The following post is Part II of our series: “Meet the Makers” tracking the production process of Avani’s indigo from seed to scarf. For more information about the series and an introduction to the Avani blog, see our first post.
Kamla has been working with Avani for 6 years as a dyer. The role of a dyer can be very physically strenuous, and Kamla spends much of her day standing over boiling vats of dyes (which often smell quite foul), dipping heavy rods piled with wool, silk, and linen threads. As the head of Avani's dyeing unit, Kamla is in charge of ensuring that the colors on each batch of materials exactly match, a responsibility Kamla says is the most challenging aspect of her job.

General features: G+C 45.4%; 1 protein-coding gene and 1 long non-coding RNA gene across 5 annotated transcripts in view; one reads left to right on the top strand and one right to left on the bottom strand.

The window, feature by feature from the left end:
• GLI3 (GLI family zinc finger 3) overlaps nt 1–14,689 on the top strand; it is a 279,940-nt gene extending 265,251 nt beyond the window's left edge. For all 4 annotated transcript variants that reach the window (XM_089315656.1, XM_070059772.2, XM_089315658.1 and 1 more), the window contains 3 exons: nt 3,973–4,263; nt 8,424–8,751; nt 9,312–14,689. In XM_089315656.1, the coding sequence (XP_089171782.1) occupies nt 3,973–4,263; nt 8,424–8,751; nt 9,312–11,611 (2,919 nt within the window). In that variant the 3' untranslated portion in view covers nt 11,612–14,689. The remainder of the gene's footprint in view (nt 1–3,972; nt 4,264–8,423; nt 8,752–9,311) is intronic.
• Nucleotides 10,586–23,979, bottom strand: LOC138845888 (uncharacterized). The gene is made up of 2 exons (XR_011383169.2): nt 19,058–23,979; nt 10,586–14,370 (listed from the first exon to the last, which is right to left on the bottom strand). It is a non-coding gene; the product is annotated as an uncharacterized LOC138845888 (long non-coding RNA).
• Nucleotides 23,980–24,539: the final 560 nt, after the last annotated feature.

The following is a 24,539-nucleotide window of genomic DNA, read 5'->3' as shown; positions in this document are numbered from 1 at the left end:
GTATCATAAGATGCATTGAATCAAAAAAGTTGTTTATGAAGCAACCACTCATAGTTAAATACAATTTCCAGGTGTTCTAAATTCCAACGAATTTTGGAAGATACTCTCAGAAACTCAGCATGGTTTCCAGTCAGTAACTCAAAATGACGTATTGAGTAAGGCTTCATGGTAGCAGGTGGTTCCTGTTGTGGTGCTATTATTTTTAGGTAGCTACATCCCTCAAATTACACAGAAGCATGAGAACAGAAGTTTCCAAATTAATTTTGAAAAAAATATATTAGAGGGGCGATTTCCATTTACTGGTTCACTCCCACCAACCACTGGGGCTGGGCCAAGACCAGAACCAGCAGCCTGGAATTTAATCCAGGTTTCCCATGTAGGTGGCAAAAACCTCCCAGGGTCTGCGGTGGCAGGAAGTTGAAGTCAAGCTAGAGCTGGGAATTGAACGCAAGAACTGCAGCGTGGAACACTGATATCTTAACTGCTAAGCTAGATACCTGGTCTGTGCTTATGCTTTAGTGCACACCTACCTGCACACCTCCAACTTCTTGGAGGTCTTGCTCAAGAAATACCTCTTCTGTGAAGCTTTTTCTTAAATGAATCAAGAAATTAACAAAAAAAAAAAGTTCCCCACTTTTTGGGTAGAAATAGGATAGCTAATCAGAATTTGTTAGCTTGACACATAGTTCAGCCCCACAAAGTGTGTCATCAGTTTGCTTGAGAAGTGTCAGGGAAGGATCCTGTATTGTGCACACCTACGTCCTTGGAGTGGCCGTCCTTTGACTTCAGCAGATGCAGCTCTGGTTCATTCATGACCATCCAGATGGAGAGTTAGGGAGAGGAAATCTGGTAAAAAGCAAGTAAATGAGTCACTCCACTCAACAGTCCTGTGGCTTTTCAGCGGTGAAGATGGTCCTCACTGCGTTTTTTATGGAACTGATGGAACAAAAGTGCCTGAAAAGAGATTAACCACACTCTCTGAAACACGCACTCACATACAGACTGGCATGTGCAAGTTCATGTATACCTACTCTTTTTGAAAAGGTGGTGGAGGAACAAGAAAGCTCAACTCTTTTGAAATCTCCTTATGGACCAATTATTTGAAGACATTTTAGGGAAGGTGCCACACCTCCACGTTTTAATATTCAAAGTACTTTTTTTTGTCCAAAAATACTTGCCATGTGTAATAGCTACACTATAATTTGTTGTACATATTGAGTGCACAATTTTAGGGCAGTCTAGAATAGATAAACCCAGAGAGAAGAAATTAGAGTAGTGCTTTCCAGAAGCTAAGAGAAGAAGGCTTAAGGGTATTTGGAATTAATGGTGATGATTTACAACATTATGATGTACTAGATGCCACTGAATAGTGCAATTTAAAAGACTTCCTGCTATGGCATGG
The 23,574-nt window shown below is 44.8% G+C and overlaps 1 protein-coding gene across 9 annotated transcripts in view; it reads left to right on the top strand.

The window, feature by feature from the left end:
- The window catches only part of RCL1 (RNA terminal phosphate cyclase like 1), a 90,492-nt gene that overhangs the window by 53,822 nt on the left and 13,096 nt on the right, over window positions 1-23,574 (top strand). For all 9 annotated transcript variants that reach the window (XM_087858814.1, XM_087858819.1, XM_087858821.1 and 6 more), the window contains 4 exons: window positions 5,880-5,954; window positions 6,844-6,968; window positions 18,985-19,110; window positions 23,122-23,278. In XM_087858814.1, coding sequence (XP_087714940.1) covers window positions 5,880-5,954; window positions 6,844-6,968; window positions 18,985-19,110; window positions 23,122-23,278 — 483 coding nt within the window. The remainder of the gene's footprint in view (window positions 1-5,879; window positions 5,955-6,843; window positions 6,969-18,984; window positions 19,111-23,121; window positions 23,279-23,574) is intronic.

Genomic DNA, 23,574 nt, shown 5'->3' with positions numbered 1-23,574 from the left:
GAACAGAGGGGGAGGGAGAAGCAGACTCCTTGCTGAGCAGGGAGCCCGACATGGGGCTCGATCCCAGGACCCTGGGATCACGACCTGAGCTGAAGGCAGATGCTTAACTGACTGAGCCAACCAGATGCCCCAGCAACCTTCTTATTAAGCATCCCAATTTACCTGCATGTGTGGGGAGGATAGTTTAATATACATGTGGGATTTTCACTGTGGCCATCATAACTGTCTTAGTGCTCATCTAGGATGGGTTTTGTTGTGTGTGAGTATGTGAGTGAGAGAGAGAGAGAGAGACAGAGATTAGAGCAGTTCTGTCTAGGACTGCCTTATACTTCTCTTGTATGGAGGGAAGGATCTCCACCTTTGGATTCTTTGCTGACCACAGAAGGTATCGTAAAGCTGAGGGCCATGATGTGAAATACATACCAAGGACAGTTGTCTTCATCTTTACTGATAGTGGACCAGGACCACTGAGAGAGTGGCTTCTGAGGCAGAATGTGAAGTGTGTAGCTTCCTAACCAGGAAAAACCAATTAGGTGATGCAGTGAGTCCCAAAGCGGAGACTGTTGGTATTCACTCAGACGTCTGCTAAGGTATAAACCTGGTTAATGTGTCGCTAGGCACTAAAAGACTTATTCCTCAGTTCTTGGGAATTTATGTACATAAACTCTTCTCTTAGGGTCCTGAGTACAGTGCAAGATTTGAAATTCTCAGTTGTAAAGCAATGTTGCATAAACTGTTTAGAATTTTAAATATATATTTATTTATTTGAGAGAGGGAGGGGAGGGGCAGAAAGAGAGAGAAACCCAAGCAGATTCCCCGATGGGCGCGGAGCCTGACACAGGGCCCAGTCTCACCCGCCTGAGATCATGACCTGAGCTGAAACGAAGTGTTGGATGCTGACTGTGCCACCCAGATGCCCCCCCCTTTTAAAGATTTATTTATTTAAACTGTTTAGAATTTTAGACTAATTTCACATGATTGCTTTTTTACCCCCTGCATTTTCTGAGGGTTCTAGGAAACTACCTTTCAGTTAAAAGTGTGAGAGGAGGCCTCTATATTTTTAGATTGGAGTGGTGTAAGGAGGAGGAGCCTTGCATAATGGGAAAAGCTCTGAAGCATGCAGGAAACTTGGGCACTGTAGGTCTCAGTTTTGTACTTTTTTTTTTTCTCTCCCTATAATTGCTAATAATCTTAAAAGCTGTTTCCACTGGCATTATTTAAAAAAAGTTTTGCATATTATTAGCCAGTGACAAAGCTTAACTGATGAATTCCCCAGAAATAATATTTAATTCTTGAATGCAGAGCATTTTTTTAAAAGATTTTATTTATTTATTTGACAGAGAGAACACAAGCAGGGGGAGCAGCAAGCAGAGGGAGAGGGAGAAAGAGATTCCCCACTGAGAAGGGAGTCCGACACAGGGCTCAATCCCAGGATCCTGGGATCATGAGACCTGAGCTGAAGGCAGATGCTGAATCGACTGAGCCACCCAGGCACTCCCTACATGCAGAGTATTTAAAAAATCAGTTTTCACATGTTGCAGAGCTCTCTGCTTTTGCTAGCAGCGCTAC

Of all natural dyes, indigo is perhaps the most complex and difficult to master. Indigo products emerge from the vat a green-blue shade, and oxidize until they turn the desired blue. This means that Kamla has to accurately judge when a product has reached the proper shade of green in order to oxidize into the desired shade of blue, a skill that requires both intuition and an experienced eye.
Kamla began working for Avani when she had troubles with her husband and wanted her own, independent source of income. Since Avani has its own Montessori school on campus, Kamla also wanted to give her two daughters an opportunity to attend.
Check back tomorrow for Part IV: The Spinner.
Text by Camille Parker, Photos by Emilie Thevenoz